Belsat TV project ‘I Was Being Lucky’. Alyaksei’s story: ‘If we find you in five minutes, beg for life!’

In 2020, Belarus became a country with thousands of detained, beaten, tortured people. In its project ‘I Was Being Lucky’, Belsat TV tells the stories of 21 Belarusians who suffered police brutality.

After having recorded several violations, observer Alyaksei and his colleagues headed to the territorial election commission of Savetski district of Minsk. The police were detaining them straight on the porch of the administration building: they grabbed those who came to hand. Alyaksei was indignant, he told them he was going to file a complaint, but the policemen made no bones about it.

When taken to Savetski district police department, Alyaksei realised that something was going on in the city, as new police groups were forming all the time and officers were leaving. One of the policemen (he did not get into a group), was even upset: “It’s a pity, I really wanted to do some fighting.” Alyaksei and other detainees were guarded by cadets. After a while, the riot police brought new detainees and flang them down, straight to Alyaksei’s feet. White shoes slipped off a detainee’s feet; the policeman threw them to the guy, saying: “You will definitely need white sneakers.”

Alyaksei thought to the last that they would be freed after the protocols were drawn up. But two hours later, riot policemen came, tied the detainees’ hands with flags and took them to the car. The man has a good sense of direction in the city; although he had to stare at the floor of the vehicle all the way, he realised that the next stop would be the detention centre in Akrestsin Street.

There the policemen ordered the detainees to face the wall and stand with their feet shoulder-width apart. When the man was sent to a lockup, he thought at first that the confinement conditions were moderately good, but later he found himself in a six-place cell with 36 persons in it. It was so stuffy that they could not breathe, but there was only one answer to all their requests: “[Shut up, or] you’ll be batoned!” They were even forbidden to speak loudly. The windows looked out onto the courtyard, and along with many detainees, Alyaksei heard blood-curdling screams.

Alyaksei. Photo: Belsat

Like those of others, his case was heard only a few minutes; the protocol did not contain any information about the time and place of the detention. However, he was sentenced to 10 days of administrative arrest, which Alyaksei took quite placidly: “Ok, if they provide some food, one can serve.” During the night after the trial, he was unexpectedly woken. Then the man noticed a strange thing: usually at night one could hear the roar of engines, as the newly-detained were being brought, and screams. At that moment, there was no roar, but screams from outside were still heard. Later, Alyaksei understood why.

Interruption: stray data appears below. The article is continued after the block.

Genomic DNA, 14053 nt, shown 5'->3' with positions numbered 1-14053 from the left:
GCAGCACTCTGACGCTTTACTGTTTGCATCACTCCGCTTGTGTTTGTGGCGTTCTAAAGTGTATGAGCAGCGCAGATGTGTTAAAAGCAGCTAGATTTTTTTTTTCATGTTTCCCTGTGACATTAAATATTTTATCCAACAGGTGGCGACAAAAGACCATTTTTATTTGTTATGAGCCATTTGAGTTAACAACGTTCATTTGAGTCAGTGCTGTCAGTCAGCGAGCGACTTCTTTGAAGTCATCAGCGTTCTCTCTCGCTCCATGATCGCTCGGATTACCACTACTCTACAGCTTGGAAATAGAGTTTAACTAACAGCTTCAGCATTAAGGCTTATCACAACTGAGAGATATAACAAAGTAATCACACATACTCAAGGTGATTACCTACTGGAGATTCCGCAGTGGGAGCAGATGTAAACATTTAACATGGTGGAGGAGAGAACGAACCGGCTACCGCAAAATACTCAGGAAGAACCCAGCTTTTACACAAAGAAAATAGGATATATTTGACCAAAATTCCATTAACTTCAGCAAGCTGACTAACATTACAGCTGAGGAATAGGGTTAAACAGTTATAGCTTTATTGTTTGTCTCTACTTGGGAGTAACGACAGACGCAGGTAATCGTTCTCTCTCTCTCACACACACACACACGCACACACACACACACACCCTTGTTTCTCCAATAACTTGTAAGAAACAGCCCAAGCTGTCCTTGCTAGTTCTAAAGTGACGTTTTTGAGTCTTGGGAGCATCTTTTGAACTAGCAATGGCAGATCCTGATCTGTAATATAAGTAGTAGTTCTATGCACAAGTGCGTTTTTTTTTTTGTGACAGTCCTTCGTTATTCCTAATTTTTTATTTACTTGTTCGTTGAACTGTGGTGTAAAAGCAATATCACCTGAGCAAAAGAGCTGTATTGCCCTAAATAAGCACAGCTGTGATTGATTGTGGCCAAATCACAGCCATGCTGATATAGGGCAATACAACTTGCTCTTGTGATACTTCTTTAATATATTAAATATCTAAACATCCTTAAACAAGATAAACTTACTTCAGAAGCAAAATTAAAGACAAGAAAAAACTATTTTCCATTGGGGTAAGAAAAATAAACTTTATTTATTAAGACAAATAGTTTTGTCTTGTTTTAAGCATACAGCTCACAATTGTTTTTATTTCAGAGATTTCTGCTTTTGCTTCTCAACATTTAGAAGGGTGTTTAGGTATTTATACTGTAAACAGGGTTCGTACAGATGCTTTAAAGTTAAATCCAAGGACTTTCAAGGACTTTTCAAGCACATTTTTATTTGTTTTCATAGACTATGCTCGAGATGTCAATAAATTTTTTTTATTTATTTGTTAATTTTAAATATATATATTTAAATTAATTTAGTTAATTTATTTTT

He was roused from sleep and ordered to go down to the yard. There, vans were standing in such a way that they screened part of the lawn between the building and the fence. As a result, the lamp lights could not reach that part. The officers gave an order to run behind the vans and lie face down on the grass. They started battering: “We will teach you not to take to the streets and demand change! We don’t want to see you in the city centre ever!” Then the officers made them sing the official anthem; when singing, the detainees were beaten. After a while, people began to be released one by one. Taking the people to the gate, the officers kept battering them, saying: “Get ready, you’ll be executed by firing squad!”

Drawing by Alyaksei. Photo: Belsat.eu

The gate, his boots and blood from the head are in front of Alyaksei’s eyes. But there was no fear, he guessed that he would soon leave the detention centre. Later, Alyaksei watched videos of that night in the media and looked for a puddle of his own blood on the asphalt.

The officer who released Alyaksei told him at parting: “A metro station is over there, get lost. If we find you in five minutes, beg for life.” There was not a soul near the detention centre; volunteers were yet to start keeping watch there. Alyaksei immediately ran away; he shuddered at the sight of cars: he had fears that ‘they’ might be inside. The man spent a few hours, waiting for a first public vehicle. On the way home, he fainted several times and hit the ground. In the epicrisis, doctors wrote: ‘rupture of the muscles of the left thigh, injuries and bruising wounds of the chest and thighs’.

Get acquainted with our interviewees and read their stories here.

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